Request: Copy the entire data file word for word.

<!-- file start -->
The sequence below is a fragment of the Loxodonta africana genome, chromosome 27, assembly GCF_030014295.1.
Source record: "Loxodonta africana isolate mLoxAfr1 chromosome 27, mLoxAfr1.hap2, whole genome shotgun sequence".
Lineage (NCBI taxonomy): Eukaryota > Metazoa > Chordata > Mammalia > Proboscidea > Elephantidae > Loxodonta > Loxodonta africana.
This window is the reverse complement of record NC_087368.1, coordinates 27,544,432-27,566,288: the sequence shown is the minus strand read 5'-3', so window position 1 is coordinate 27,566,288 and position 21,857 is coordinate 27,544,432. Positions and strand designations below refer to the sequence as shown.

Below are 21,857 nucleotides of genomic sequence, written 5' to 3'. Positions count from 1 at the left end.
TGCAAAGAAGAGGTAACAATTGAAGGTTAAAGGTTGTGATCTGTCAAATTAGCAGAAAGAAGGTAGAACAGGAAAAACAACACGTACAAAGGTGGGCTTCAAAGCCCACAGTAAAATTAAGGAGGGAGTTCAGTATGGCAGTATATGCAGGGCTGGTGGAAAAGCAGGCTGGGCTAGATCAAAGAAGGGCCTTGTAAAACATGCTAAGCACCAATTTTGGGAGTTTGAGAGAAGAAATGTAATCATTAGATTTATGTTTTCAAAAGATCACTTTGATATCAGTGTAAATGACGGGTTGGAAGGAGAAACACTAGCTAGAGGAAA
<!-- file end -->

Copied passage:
The sequence below is a fragment of the Loxodonta africana genome, chromosome 27, assembly GCF_030014295.1.
Source record: "Loxodonta africana isolate mLoxAfr1 chromosome 27, mLoxAfr1.hap2, whole genome shotgun sequence".
Lineage (NCBI taxonomy): Eukaryota > Metazoa > Chordata > Mammalia > Proboscidea > Elephantidae > Loxodonta > Loxodonta africana.
This window is the reverse complement of record NC_087368.1, coordinates 27,544,432-27,566,288: the sequence shown is the minus strand read 5'-3', so window position 1 is coordinate 27,566,288 and position 21,857 is coordinate 27,544,432. Positions and strand designations below refer to the sequence as shown.

Below are 21,857 nucleotides of genomic sequence, written 5' to 3'. Positions count from 1 at the left end.
TGCAAAGAAGAGGTAACAATTGAAGGTTAAAGGTTGTGATCTGTCAAATTAGCAGAAAGAAGGTAGAACAGGAAAAACAACACGTACAAAGGTGGGCTTCAAAGCCCACAGTAAAATTAAGGAGGGAGTTCAGTATGGCAGTATATGCAGGGCTGGTGGAAAAGCAGGCTGGGCTAGATCAAAGAAGGGCCTTGTAAAACATGCTAAGCACCAATTTTGGGAGTTTGAGAGAAGAAATGTAATCATTAGATTTATGTTTTCAAAAGATCACTTTGATATCAGTGTAAATGACGGGTTGGAAGGAGAAACACTAGCTAGAGGAAA